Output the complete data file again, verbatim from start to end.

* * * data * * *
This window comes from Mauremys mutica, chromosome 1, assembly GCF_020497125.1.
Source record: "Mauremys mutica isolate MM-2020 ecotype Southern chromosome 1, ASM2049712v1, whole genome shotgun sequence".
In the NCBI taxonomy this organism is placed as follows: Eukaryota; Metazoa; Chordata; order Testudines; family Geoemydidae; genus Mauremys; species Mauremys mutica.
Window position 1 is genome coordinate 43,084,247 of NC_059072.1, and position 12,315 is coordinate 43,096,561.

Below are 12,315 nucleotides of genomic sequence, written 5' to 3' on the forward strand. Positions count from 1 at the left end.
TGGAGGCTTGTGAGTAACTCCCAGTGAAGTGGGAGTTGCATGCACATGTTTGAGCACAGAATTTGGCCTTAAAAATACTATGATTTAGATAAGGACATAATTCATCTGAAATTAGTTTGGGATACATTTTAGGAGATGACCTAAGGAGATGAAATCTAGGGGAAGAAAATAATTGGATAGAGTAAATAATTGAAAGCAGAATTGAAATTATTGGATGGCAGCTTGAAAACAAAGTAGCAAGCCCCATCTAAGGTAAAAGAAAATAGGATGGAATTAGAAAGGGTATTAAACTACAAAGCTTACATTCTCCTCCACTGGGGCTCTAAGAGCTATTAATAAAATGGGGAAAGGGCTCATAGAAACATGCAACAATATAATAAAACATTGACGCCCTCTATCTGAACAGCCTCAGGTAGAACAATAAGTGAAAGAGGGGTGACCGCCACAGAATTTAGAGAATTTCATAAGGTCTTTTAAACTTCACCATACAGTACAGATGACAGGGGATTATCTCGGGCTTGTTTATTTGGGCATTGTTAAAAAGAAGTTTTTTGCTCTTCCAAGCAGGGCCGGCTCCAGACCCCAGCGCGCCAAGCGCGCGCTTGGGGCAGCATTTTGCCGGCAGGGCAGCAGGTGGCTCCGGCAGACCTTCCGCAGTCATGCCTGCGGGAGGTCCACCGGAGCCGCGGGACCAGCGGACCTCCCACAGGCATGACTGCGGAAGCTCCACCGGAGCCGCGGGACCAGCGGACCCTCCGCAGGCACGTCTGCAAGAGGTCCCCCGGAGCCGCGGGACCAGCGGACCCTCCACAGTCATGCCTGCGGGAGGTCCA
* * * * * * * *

This window comes from Mauremys mutica, chromosome 1, assembly GCF_020497125.1.
Source record: "Mauremys mutica isolate MM-2020 ecotype Southern chromosome 1, ASM2049712v1, whole genome shotgun sequence".
In the NCBI taxonomy this organism is placed as follows: Eukaryota; Metazoa; Chordata; order Testudines; family Geoemydidae; genus Mauremys; species Mauremys mutica.
Window position 1 is genome coordinate 43,084,247 of NC_059072.1, and position 12,315 is coordinate 43,096,561.

Below are 12,315 nucleotides of genomic sequence, written 5' to 3' on the forward strand. Positions count from 1 at the left end.
TGGAGGCTTGTGAGTAACTCCCAGTGAAGTGGGAGTTGCATGCACATGTTTGAGCACAGAATTTGGCCTTAAAAATACTATGATTTAGATAAGGACATAATTCATCTGAAATTAGTTTGGGATACATTTTAGGAGATGACCTAAGGAGATGAAATCTAGGGGAAGAAAATAATTGGATAGAGTAAATAATTGAAAGCAGAATTGAAATTATTGGATGGCAGCTTGAAAACAAAGTAGCAAGCCCCATCTAAGGTAAAAGAAAATAGGATGGAATTAGAAAGGGTATTAAACTACAAAGCTTACATTCTCCTCCACTGGGGCTCTAAGAGCTATTAATAAAATGGGGAAAGGGCTCATAGAAACATGCAACAATATAATAAAACATTGACGCCCTCTATCTGAACAGCCTCAGGTAGAACAATAAGTGAAAGAGGGGTGACCGCCACAGAATTTAGAGAATTTCATAAGGTCTTTTAAACTTCACCATACAGTACAGATGACAGGGGATTATCTCGGGCTTGTTTATTTGGGCATTGTTAAAAAGAAGTTTTTTGCTCTTCCAAGCAGGGCCGGCTCCAGACCCCAGCGCGCCAAGCGCGCGCTTGGGGCAGCATTTTGCCGGCAGGGCAGCAGGTGGCTCCGGCAGACCTTCCGCAGTCATGCCTGCGGGAGGTCCACCGGAGCCGCGGGACCAGCGGACCTCCCACAGGCATGACTGCGGAAGCTCCACCGGAGCCGCGGGACCAGCGGACCCTCCGCAGGCACGTCTGCAAGAGGTCCCCCGGAGCCGCGGGACCAGCGGACCCTCCACAGTCATGCCTGCGGGAGGTCCA